2. Nursery permit to produce clones, immature plants, seeds, and other agricultural products used specifically for the planting, propagation, and cultivation of cannabis, and to sell such to licensed adult-use cultivators, registered organizations, and certified patients or their designated caregivers.
  3. Solicitor’s permit to offer for sale or to solicit orders for the sale of any cannabis products, medical cannabis and/or hemp cannabis, as a representative of a registered organization or licensee governed by the CannaCzar.
  4. Broker’s permit to act as a broker in the purchase and sale of cannabis products, medical cannabis and/or hemp cannabis for a fee or commission, for or on behalf of a person authorized to cultivate, process, distribute or dispense cannabis products, medical cannabis or hemp cannabis within New York.
  5. Trucking permit to allow for the trucking or transportation of cannabis products, medical cannabis or hemp cannabis by a person other than a registered organization or licensee governed by the CannaCzar.
  6. Warehouse permit to allow for the storage of cannabis, cannabis products, medical cannabis or hemp cannabis at a location not otherwise registered or licensed by the office.
  7. Delivery permit to authorize licensed adult-use cannabis dispensaries to deliver adult-use cannabis and cannabis products directly to cannabis consumers.
  8. Cannabinoid permit to sell cannabinoid products derived from hemp cannabis for off-premises consumption.
  9. Temporary retail cannabis permit to authorize the retail sale of adult-use cannabis to cannabis consumers, for a limited purpose or duration.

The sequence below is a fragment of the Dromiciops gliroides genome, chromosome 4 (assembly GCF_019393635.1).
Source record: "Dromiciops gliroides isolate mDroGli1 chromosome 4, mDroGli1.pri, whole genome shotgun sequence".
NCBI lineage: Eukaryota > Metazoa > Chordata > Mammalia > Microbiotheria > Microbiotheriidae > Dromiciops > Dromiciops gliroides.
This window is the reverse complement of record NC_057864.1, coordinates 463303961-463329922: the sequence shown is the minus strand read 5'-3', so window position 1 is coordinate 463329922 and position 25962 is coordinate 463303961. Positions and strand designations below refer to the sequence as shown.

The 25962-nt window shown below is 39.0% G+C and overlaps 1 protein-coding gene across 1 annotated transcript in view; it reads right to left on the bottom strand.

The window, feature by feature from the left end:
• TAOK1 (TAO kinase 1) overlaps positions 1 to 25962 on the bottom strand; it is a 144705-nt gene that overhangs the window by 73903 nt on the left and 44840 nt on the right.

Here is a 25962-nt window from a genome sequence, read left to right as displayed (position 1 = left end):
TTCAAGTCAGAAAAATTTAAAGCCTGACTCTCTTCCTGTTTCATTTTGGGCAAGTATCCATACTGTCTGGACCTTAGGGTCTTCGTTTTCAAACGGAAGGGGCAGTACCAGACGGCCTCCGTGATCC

10. Packaging permit to authorize a licensed cannabis distributor to sort, package, label and bundle cannabis products from one or more registered organizations or licensed processors, on the premises of the licensed cannabis distributor or at a warehouse for which a permit has been issued by the CannaCzar.
  11. Miscellaneous permits to purchase, receive or sell cannabis, cannabis products or medical cannabis, or receipts, certificates, contracts or other documents pertaining to cannabis, cannabis products, or medical cannabis, in cases not expressly provided for by the law, when in the judgment of the CannaCzar it would be appropriate and consistent with the policy and purpose of the law.
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The rules and regulations promulgated by the CannaCzar will govern license requirements and other licensing matters. The Cannabis Law has yet to be voted upon by the NY legislature and promulgated into rules. Coincidentally, the proposed law’s enactment is slated to take effect on the first of April 2020 (yes folks, “4/20” — government can have a sense of humor)!

It is best to discuss your proposed business with a NY Canna Business Lawyer. Please feel free to contact us if we can be of any assistance or answer any questions.